Connecting state and local government leaders
As Texas found, agencies can be cautious of new purchasing rules.
The state government in Texas saw a lot of activity around procurement during its 2015 legislative session, passing dramatic reforms within Senate Bill 20 to improve state agency accountability and ensure competitiveness.
Two agencies lead Texas procurement: the Department of Information Resources, which handles IT hardware, software and services contracts, and the Comptroller of Public Accounts, which oversees the purchase of things like office supplies and furniture through its Procurement and Support Services Division. The two programs meet every year to create a catalogue of master contracts state agencies can procure from without a request for offer.
S.B. 20 imposed new requirements on that purchase activity, capping IT hardware procurements at $1 million—at which point a full solicitation with a draft statement of work and DIR review is required.
“That ensures that the statements of work are within the scope of the master contracts,” Todd Kimbriel, Texas chief information officer, told Route Fifty in an interview. “It’s a much more competitive process when they have these large procurements.”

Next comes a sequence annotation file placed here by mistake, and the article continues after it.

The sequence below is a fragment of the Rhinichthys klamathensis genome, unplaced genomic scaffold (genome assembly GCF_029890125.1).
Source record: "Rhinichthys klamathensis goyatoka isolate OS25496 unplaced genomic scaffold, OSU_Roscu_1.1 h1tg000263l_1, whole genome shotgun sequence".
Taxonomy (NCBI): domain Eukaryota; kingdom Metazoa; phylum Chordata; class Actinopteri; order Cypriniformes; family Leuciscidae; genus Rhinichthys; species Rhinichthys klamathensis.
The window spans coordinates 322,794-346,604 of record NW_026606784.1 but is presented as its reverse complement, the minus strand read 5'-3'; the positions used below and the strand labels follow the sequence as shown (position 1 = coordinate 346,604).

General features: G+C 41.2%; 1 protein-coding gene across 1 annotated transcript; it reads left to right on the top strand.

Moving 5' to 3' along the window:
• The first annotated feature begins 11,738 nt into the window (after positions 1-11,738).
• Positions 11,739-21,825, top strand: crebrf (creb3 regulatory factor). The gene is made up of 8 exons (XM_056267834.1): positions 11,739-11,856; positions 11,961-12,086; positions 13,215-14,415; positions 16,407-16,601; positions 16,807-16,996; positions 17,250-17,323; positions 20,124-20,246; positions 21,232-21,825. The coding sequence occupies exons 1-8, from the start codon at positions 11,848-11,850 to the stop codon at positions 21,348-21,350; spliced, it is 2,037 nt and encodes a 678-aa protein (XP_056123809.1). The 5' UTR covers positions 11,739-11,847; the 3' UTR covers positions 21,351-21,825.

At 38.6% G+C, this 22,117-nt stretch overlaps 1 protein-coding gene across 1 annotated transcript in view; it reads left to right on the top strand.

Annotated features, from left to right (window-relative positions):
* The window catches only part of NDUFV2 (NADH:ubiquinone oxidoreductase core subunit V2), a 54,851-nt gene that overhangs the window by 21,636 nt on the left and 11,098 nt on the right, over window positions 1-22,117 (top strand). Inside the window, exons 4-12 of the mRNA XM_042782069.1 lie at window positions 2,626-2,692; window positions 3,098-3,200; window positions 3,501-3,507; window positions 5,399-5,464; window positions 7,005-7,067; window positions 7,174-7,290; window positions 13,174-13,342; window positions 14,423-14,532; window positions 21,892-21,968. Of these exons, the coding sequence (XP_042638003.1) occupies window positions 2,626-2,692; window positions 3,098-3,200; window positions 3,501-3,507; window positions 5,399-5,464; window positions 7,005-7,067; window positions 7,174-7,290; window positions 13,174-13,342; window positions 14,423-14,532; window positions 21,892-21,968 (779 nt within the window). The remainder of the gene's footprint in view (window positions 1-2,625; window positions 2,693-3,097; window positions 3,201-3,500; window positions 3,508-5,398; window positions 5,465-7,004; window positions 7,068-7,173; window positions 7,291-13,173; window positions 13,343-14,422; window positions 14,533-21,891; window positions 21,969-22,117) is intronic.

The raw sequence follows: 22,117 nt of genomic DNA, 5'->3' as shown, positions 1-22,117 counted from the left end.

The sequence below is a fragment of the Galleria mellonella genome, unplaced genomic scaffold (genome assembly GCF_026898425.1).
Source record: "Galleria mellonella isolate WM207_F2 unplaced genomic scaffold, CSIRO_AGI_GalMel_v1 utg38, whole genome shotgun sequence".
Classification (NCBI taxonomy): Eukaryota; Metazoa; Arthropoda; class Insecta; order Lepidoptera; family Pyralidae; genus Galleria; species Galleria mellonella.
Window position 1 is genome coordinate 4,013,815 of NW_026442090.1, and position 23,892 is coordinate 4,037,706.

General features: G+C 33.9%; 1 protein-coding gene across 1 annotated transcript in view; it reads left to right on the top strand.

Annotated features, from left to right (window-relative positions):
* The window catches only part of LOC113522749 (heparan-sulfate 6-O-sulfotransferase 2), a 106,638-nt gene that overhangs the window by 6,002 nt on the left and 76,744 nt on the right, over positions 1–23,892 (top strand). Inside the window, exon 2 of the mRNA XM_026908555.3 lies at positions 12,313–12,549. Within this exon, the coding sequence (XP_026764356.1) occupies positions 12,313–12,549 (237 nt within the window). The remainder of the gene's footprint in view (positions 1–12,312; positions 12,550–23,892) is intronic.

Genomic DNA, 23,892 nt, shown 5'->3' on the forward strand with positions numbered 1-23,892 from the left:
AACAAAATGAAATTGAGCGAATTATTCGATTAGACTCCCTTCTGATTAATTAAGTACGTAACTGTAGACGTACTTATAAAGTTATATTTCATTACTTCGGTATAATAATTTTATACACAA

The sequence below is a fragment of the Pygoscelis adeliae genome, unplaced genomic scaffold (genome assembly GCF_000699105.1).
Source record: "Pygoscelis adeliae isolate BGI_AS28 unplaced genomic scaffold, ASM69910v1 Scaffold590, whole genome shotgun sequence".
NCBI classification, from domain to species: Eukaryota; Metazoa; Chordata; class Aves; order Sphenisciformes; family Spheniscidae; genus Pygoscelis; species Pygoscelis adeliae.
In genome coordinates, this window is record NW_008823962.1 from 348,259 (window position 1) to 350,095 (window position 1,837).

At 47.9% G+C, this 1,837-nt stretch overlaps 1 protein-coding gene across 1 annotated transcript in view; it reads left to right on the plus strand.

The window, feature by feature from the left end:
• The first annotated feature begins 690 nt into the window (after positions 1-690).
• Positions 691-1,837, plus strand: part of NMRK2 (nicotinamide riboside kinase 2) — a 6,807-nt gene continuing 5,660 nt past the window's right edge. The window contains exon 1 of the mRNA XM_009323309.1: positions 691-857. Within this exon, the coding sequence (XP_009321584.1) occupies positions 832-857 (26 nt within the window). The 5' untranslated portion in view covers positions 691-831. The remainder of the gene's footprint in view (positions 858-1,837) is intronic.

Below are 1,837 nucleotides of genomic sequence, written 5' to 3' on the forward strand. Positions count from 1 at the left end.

Prior to S.B. 20, Texas had issues with the vendor community doing things outside the scope of their master contract—perhaps acquiring hardware or software when they were only supposed to provide IT services. Those are separate contract vehicles.
About a year ago, after S.B. 20’s passage, Illinois-based trade group the Computing Technology Industry Association helped the Lone Star State develop a procurement committee.
Agencies were saying there weren’t allowed to talk to vendors and cautious about violating the new rules, so CompTIA started an education campaign alongside DIR with different departments. A guidance was released in May.
“We’re working with a lot of state CIOs on tech procurement,” said Jennifer Saha, public sector councils national director, at CompTIA. “Making this easy and learning from best practices.”
CompTIA’s State and Local Government and Education Council, one of three public sector councils the non-profit trade association runs nationally, solicits industry input on future procurement reforms because if something goes wrong, vendors lose money.
Open competition is the guiding principle behind CompTIA’s work, so Texas is taking pains to become more transparent posting RFOs and vendor responses on state websites. That way the public can see how agencies are spending their money and, more broadly, monitor the financial watchdog for them, the Legislative Budget Board.
Engaging vendors early and broadly on upcoming procurement legislation is another goal of Texas and CompTIA’s partnership to spur procurement growth in the wake of reform.
“According to the National Association of State Chief Information Officers, there’s been a decrease in procurement activity in many states,” Kimbriel said. “And we’re sort of seeing the same thing.”
Dave Nyczepir is a News Editor at Government Executive’s Route Fifty.